Marilee Teasley, Academic Advisor, Missouri State University, Springfield, MO
Research Topic: 'When Music Goes Up In Flames: The Impact of Advising on the Perceived Burnout of Music Majors'
Academic advisors are prepared to engage with a diverse population of students each semester, each bringing their own unique personality and experiences to the advising relationship. Unfortunately, many advisors, particularly those dealing with music majors, find themselves meeting with students who display extreme cynicism and exhaustion toward their chosen major, known as burnout. In order to help advisors better understand this student population, over 300 music majors across the country were surveyed in order to investigate the relationships between perceived academic advisor support, basic psychological needs, and burnout. Perceived advisor support was found to be positively correlated with burnout, such that as advisor dissatisfaction grows, burnout also grows. Additionally, numerous predictive relationships were found between advising factors and burnout with basic psychological needs acting as mediators, suggesting that advisors should consider the psychological needs of their students within the advising relationship. Implications for academic advisors are discussed.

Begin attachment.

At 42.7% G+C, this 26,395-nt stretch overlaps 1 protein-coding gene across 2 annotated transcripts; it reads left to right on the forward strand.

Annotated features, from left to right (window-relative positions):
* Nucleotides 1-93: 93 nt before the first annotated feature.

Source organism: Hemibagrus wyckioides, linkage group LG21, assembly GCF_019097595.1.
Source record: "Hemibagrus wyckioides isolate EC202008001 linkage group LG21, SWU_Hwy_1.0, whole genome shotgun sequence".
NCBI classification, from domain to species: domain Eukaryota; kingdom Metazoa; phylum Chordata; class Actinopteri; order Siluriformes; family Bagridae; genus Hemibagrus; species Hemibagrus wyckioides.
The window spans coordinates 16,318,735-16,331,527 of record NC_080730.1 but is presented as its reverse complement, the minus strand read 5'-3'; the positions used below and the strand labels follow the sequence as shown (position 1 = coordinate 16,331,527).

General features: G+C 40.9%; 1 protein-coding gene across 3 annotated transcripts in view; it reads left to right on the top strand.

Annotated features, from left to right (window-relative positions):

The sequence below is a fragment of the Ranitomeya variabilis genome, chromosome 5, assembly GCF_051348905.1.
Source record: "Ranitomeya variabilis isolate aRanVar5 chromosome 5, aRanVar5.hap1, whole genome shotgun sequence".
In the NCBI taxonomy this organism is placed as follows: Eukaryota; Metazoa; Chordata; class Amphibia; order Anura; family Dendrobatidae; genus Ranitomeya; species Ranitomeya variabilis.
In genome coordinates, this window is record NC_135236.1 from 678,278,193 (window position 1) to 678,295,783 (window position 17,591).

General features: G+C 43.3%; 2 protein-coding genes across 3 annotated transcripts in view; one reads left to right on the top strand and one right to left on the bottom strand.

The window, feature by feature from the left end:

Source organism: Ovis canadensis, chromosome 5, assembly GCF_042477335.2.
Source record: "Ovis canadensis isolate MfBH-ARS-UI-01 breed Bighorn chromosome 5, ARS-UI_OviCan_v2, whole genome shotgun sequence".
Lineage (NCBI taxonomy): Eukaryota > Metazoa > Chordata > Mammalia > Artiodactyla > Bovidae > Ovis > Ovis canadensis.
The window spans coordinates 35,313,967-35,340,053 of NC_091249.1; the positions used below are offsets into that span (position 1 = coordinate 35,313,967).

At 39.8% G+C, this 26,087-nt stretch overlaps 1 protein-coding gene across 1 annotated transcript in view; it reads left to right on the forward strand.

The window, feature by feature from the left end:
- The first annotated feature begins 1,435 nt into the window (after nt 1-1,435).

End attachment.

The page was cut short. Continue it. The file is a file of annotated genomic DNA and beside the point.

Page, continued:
2013 Student Research Award - Doctoral Degree Level
Lisa Mataczynski, Director, Recruitment and Academic Programs, University of Southern California, Los Angeles, CA
Research Topic: ‘Advising and Acculturation Variables as Predictors of Satisfaction, Sense of Belonging, and Persistence among International Undergraduates’